Three Things You Probably Didn’t Know Could Trigger Asthma

woman using asthma inhaler

If you’ve been living with asthma for years, for sure, you know the notorious triggers: dust, mold, pet dander, smoke and the other nasty allergens. This is the reason that at the top of every guide for managing this health problem is the advice to have a squeaky clean home.

But the thing is even if you’ve get rid of all the pesky irritants at your space, you can still be vulnerable to flare-ups, precisely because of other triggers. Triggers you didn’t know, you never would have expected, most likely. Here are some of those things.


Believe it or not, extreme emotions can very well trigger an episode. When you cry intensely or laugh hard, the body’s breathing pattern changes, sometimes blocking airflow. It’s like hyperventilating, which triggers an asthma attack. While everyone who has a history of the health problem is prone to this, some people are more at risk.

For instance, those whose asthma hasn’t been managed in the last years. Your body isn’t equipped to handle triggers, so extreme emotions can overwhelm it and trigger an asthmatic response. For this reason, it’s important to follow your asthma action plan. Consult your family doctor in Salem to know the lifestyle changes you need to manage asthma symptoms.


Although uncommon in the U.S., some people suffer asthma attacks when the weather is bad, particularly in the middle of a heavy rain. What happens here is as the storm forms, grains of pollen get swooped up into the clouds, released into the air later on when they absorb a certain amount of water and pop. When you inhale these tiny bits of pollen, there’s a good chance you’re going to suffer a flare-up.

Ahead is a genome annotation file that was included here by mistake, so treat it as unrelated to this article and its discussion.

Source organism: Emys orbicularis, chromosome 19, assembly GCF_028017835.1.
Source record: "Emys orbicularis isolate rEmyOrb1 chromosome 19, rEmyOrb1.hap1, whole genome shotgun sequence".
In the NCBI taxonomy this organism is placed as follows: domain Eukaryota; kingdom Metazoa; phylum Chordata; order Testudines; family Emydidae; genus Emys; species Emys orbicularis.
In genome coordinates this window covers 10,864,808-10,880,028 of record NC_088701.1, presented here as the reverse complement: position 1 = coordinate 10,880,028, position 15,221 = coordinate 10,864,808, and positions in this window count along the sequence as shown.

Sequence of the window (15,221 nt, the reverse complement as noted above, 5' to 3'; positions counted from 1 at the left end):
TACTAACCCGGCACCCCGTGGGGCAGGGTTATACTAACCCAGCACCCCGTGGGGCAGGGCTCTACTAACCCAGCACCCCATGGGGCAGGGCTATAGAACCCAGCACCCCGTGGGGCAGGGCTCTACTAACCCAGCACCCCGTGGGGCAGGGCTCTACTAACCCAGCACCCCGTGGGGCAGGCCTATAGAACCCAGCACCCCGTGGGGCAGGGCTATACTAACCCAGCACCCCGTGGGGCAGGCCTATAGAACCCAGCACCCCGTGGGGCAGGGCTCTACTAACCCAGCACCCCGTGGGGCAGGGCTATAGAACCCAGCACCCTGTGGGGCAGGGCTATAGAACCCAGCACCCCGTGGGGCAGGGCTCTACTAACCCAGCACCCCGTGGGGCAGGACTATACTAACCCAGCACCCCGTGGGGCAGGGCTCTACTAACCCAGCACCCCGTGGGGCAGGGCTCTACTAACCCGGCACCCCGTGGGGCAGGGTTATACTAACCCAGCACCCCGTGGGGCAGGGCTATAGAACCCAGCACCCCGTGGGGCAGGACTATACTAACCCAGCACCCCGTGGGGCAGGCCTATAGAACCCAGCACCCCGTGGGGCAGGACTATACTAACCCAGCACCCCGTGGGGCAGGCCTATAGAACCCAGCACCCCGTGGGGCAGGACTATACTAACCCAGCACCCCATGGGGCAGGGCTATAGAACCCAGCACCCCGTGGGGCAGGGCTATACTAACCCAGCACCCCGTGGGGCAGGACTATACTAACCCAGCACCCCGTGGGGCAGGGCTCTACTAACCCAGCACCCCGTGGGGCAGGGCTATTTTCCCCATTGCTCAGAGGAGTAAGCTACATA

man holding inhaler at home

Most people who experience thunderstorm asthma are those who have hay fever or allergic reactions to grass pollen. So if you have such, you better keep your inhaler close during bad weathers. As much as possible, stay indoors and close your windows until an hour or two after the storm passes. Be aware of red-flag symptoms, such as face or lips turning blue, chest not relaxing when exhaling, and skin around the breastbone getting sucked in when inhaling. Call an ambulance or your family doctor immediately in this case.


The body goes into fight or flight mode when you’re under stress. This prompts the body to increase the heart rate, tense up the muscles and make breathing fast and shallow. This change can all contribute to the common asthma symptoms, like coughing and tightening of the chest. Add here the fact that people don’t usually make the best decisions when they’re stressed out.

For instance, some lash out on people. Others drink or smoke. Some skip on their medications. All these can trigger asthma episodes. What should you do then? Take note of your stress triggers. From there, you have two options when you’re confronted. Either avoid it or deal with it head-on. If you could get away from it, by all means, do it. If you have to face it, pause and try to reorient your mind to a positive perspective.

It’s not only the dust or the pet dander in your home that’s triggering your asthma episodes. It may be these mentioned factors. Keep an eye on them to avoid flare-ups.

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